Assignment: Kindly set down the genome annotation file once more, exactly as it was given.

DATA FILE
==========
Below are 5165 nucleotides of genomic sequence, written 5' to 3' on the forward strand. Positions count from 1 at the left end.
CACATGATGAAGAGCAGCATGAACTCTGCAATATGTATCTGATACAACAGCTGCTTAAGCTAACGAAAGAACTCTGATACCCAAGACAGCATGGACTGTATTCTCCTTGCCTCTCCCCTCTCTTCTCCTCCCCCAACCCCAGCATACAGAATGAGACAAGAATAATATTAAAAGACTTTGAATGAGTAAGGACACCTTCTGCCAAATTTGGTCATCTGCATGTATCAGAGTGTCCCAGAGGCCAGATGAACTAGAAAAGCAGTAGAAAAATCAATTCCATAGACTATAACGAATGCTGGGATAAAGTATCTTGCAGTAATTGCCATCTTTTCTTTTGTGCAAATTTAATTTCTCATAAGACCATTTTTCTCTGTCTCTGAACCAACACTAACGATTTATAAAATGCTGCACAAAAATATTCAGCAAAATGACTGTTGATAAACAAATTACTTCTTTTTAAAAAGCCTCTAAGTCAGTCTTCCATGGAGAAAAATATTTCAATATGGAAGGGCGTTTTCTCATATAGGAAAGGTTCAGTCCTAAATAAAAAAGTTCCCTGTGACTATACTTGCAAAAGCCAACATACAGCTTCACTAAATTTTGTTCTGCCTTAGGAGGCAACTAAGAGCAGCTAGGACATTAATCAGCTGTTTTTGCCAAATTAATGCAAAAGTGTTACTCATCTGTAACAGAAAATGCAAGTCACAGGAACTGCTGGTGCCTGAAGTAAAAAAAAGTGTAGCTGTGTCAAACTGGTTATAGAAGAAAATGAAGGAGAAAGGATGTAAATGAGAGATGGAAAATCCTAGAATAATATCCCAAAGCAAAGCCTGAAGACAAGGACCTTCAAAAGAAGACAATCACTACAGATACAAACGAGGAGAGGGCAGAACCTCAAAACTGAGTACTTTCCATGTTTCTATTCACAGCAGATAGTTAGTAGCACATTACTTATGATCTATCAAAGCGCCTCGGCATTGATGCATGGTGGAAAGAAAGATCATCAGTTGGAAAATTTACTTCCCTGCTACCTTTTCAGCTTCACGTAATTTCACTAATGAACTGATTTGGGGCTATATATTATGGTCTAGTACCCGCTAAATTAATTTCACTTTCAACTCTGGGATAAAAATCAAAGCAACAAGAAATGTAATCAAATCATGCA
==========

Below are 5165 nucleotides of genomic sequence, written 5' to 3' on the forward strand. Positions count from 1 at the left end.
CACATGATGAAGAGCAGCATGAACTCTGCAATATGTATCTGATACAACAGCTGCTTAAGCTAACGAAAGAACTCTGATACCCAAGACAGCATGGACTGTATTCTCCTTGCCTCTCCCCTCTCTTCTCCTCCCCCAACCCCAGCATACAGAATGAGACAAGAATAATATTAAAAGACTTTGAATGAGTAAGGACACCTTCTGCCAAATTTGGTCATCTGCATGTATCAGAGTGTCCCAGAGGCCAGATGAACTAGAAAAGCAGTAGAAAAATCAATTCCATAGACTATAACGAATGCTGGGATAAAGTATCTTGCAGTAATTGCCATCTTTTCTTTTGTGCAAATTTAATTTCTCATAAGACCATTTTTCTCTGTCTCTGAACCAACACTAACGATTTATAAAATGCTGCACAAAAATATTCAGCAAAATGACTGTTGATAAACAAATTACTTCTTTTTAAAAAGCCTCTAAGTCAGTCTTCCATGGAGAAAAATATTTCAATATGGAAGGGCGTTTTCTCATATAGGAAAGGTTCAGTCCTAAATAAAAAAGTTCCCTGTGACTATACTTGCAAAAGCCAACATACAGCTTCACTAAATTTTGTTCTGCCTTAGGAGGCAACTAAGAGCAGCTAGGACATTAATCAGCTGTTTTTGCCAAATTAATGCAAAAGTGTTACTCATCTGTAACAGAAAATGCAAGTCACAGGAACTGCTGGTGCCTGAAGTAAAAAAAAGTGTAGCTGTGTCAAACTGGTTATAGAAGAAAATGAAGGAGAAAGGATGTAAATGAGAGATGGAAAATCCTAGAATAATATCCCAAAGCAAAGCCTGAAGACAAGGACCTTCAAAAGAAGACAATCACTACAGATACAAACGAGGAGAGGGCAGAACCTCAAAACTGAGTACTTTCCATGTTTCTATTCACAGCAGATAGTTAGTAGCACATTACTTATGATCTATCAAAGCGCCTCGGCATTGATGCATGGTGGAAAGAAAGATCATCAGTTGGAAAATTTACTTCCCTGCTACCTTTTCAGCTTCACGTAATTTCACTAATGAACTGATTTGGGGCTATATATTATGGTCTAGTACCCGCTAAATTAATTTCACTTTCAACTCTGGGATAAAAATCAAAGCAACAAGAAATGTAATCAAATCATGCA